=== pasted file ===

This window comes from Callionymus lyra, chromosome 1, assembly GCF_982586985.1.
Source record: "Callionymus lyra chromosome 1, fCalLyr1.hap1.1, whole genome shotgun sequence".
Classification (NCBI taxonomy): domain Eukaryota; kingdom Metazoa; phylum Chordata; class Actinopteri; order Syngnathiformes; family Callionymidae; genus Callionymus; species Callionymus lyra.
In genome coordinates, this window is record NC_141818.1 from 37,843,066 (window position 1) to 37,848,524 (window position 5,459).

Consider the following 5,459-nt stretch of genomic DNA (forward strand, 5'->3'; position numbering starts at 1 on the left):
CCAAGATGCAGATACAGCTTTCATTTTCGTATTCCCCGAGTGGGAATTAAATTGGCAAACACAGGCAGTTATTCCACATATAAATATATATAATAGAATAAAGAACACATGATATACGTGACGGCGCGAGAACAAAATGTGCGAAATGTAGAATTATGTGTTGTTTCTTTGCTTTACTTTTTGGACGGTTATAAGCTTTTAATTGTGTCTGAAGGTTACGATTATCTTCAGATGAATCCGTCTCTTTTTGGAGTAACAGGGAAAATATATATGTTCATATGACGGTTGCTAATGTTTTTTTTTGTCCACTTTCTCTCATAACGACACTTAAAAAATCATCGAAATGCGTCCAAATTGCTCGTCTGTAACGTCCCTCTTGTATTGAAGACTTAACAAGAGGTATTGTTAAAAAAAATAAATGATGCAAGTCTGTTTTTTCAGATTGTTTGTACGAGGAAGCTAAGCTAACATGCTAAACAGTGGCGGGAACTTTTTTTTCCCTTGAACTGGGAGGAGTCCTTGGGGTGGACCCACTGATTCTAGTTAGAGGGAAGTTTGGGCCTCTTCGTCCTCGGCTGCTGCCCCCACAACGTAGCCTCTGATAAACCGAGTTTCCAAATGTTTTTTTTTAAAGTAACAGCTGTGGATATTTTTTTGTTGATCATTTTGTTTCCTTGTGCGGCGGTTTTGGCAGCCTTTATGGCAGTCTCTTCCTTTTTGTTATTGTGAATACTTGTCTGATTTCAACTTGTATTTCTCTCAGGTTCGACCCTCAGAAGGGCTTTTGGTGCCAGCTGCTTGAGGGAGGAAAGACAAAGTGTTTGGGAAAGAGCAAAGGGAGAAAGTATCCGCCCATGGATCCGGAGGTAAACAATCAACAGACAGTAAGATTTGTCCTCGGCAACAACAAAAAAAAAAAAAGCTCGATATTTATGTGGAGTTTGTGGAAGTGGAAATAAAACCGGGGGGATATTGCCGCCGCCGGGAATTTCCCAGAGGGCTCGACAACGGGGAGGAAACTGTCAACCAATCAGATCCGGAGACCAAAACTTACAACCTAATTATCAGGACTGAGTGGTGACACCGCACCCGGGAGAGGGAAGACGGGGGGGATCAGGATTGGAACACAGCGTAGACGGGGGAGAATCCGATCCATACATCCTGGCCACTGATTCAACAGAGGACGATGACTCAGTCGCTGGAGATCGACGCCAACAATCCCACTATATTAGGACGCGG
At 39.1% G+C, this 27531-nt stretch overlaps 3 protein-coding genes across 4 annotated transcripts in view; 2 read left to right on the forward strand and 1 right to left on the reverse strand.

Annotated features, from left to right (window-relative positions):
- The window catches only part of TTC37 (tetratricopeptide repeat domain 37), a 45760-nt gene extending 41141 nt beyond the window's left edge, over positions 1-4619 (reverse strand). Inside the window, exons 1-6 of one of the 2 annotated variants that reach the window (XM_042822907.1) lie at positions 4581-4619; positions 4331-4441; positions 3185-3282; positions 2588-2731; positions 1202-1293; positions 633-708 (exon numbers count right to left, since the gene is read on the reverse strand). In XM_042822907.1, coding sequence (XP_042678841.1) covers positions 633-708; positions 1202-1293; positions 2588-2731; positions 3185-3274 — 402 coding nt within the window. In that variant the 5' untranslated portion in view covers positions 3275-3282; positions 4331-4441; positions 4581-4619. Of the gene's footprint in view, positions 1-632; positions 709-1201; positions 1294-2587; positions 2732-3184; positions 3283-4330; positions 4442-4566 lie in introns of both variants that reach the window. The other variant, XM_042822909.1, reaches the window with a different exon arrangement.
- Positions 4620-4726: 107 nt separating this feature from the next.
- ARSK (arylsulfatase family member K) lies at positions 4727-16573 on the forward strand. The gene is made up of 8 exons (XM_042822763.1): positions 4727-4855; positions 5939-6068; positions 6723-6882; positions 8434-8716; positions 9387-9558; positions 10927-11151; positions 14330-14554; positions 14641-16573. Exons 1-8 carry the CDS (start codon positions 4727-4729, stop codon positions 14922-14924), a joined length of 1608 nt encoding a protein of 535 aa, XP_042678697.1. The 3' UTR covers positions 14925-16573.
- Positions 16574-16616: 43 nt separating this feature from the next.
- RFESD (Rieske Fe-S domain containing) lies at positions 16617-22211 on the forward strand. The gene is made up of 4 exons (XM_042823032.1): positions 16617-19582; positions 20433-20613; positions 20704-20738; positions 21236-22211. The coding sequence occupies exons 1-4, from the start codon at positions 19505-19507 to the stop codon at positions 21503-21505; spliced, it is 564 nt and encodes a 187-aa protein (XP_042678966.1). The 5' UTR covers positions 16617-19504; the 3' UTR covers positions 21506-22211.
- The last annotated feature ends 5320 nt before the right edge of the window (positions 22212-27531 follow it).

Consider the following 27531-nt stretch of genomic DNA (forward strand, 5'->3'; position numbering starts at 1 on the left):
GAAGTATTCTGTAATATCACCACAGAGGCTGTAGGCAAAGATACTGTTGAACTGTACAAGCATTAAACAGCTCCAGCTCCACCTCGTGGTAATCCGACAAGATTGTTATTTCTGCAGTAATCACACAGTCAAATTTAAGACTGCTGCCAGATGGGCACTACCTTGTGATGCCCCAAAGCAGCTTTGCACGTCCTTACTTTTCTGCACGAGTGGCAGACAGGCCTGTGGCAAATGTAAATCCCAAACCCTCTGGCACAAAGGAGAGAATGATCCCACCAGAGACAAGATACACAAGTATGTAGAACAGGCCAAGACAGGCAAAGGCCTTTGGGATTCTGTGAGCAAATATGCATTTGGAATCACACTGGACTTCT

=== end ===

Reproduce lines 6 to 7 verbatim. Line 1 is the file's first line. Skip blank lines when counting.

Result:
CCAAGATGCAGATACAGCTTTCATTTTCGTATTCCCCGAGTGGGAATTAAATTGGCAAACACAGGCAGTTATTCCACATATAAATATATATAATAGAATAAAGAACACATGATATACGTGACGGCGCGAGAACAAAATGTGCGAAATGTAGAATTATGTGTTGTTTCTTTGCTTTACTTTTTGGACGGTTATAAGCTTTTAATTGTGTCTGAAGGTTACGATTATCTTCAGATGAATCCGTCTCTTTTTGGAGTAACAGGGAAAATATATATGTTCATATGACGGTTGCTAATGTTTTTTTTTGTCCACTTTCTCTCATAACGACACTTAAAAAATCATCGAAATGCGTCCAAATTGCTCGTCTGTAACGTCCCTCTTGTATTGAAGACTTAACAAGAGGTATTGTTAAAAAAAATAAATGATGCAAGTCTGTTTTTTCAGATTGTTTGTACGAGGAAGCTAAGCTAACATGCTAAACAGTGGCGGGAACTTTTTTTTCCCTTGAACTGGGAGGAGTCCTTGGGGTGGACCCACTGATTCTAGTTAGAGGGAAGTTTGGGCCTCTTCGTCCTCGGCTGCTGCCCCCACAACGTAGCCTCTGATAAACCGAGTTTCCAAATGTTTTTTTTTAAAGTAACAGCTGTGGATATTTTTTTGTTGATCATTTTGTTTCCTTGTGCGGCGGTTTTGGCAGCCTTTATGGCAGTCTCTTCCTTTTTGTTATTGTGAATACTTGTCTGATTTCAACTTGTATTTCTCTCAGGTTCGACCCTCAGAAGGGCTTTTGGTGCCAGCTGCTTGAGGGAGGAAAGACAAAGTGTTTGGGAAAGAGCAAAGGGAGAAAGTATCCGCCCATGGATCCGGAGGTAAACAATCAACAGACAGTAAGATTTGTCCTCGGCAACAACAAAAAAAAAAAAAGCTCGATATTTATGTGGAGTTTGTGGAAGTGGAAATAAAACCGGGGGGATATTGCCGCCGCCGGGAATTTCCCAGAGGGCTCGACAACGGGGAGGAAACTGTCAACCAATCAGATCCGGAGACCAAAACTTACAACCTAATTATCAGGACTGAGTGGTGACACCGCACCCGGGAGAGGGAAGACGGGGGGGATCAGGATTGGAACACAGCGTAGACGGGGGAGAATCCGATCCATACATCCTGGCCACTGATTCAACAGAGGACGATGACTCAGTCGCTGGAGATCGACGCCAACAATCCCACTATATTAGGACGCGG
At 39.1% G+C, this 27531-nt stretch overlaps 3 protein-coding genes across 4 annotated transcripts in view; 2 read left to right on the forward strand and 1 right to left on the reverse strand.